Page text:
Rutgers Discrete Mathematics Seminar

Title: The Erdos-Hajnal Conjecture

Speaker: Krzysztof Choromanski, Columbia University

Date: Tuesday, October 2, 2012 2:00pm

Location: Hill Center, Room 525, Rutgers University, Busch Campus, Piscataway, NJ


Undirected version of the Erdos-Hajnal Conjecture states that for any given undirected graph H there exists epsilon(H)>0 such that every undirected graph G, not containing H as an induced subgraph, contains either a clique or a stable set of size at least |G|^{epsilon(H)}. In its directed version (equivalent to the undirected one) undirected graphs are replaced by tournaments and cliques and stable sets by transitive subtournaments. The Conjecture is still open and in fact so far it was proved only for some very special cases. Some time ago Alon, Pach and Solymosi proposed a procedure that enabled to obtain bigger graphs satisfying the Conjecture from smaller ones. Recently Berger, Choromanski and Chudnovsky proved the Conjecture for a new infinite family of tournaments (so-called galaxies) that cannot be obtained by the procedure mentioned above. Even more recently Choromanski managed to replace this family by a larger one (so-called pseudogalaxies) that satisfies the Conjecture. For a given tournament H with at least three vertices the subset S of V(H) is called homogenous if for every w in V(H) - S either w is adjacent to every v in S or w is adjacent from every v in S. Besides we call it nontrivial if S contains at least two elements and not all the elements of V(H). Since the smallest counterexample to the Conjecture would be a tournament without nontrivial homogenous sets, those tournaments are of special interest. We call them basic tournaments. To the best of our knowledge so far the only basic tournaments for which the Conjecture is known are basic pseudogalaxies and few other tournaments (one 5-vertex tournament called C5 and few 6-vertex tournaments). In this talk I will show the sketch of the proof that pseudogalaxies satisfy the Conjecture. I will also show the sketch of the proof of the Conjecture for the tournament C5.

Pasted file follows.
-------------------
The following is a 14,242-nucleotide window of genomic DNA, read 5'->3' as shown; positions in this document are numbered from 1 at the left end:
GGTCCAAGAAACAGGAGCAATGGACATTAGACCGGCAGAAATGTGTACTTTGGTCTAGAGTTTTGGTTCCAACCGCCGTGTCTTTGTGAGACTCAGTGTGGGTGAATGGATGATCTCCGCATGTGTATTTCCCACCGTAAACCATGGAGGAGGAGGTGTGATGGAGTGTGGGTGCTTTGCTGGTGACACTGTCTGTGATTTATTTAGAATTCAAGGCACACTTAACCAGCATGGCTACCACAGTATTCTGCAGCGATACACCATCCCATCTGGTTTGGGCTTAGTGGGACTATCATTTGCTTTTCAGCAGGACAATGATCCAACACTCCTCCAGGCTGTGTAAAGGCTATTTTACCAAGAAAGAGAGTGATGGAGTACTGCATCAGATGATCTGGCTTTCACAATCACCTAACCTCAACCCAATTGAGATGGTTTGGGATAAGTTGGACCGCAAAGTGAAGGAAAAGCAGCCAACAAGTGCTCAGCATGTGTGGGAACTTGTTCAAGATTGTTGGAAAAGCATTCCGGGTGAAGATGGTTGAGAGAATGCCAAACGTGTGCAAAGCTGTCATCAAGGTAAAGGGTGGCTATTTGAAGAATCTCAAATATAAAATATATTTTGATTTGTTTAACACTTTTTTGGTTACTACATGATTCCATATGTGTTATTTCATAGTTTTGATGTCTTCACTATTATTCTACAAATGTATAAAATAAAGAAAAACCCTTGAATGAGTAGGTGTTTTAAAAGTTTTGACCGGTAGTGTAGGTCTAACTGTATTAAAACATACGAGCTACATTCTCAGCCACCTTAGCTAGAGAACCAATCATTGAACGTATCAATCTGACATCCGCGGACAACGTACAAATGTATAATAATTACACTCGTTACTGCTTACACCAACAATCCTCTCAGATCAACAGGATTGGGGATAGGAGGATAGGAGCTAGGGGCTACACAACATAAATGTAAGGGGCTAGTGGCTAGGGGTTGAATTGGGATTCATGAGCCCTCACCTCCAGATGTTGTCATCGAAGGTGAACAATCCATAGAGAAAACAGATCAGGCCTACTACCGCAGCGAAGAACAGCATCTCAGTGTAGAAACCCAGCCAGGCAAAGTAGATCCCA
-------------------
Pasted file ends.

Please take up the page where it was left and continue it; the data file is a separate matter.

Finally I will show new upper bounds on coefficients epsilon(H) for basic H. Proofs of those bounds require the notion of the partitioning number of the tournament, an interesting parameter of the tournament.

Part of this talk is a joint work with Eli Berger and Maria Chudnovsky.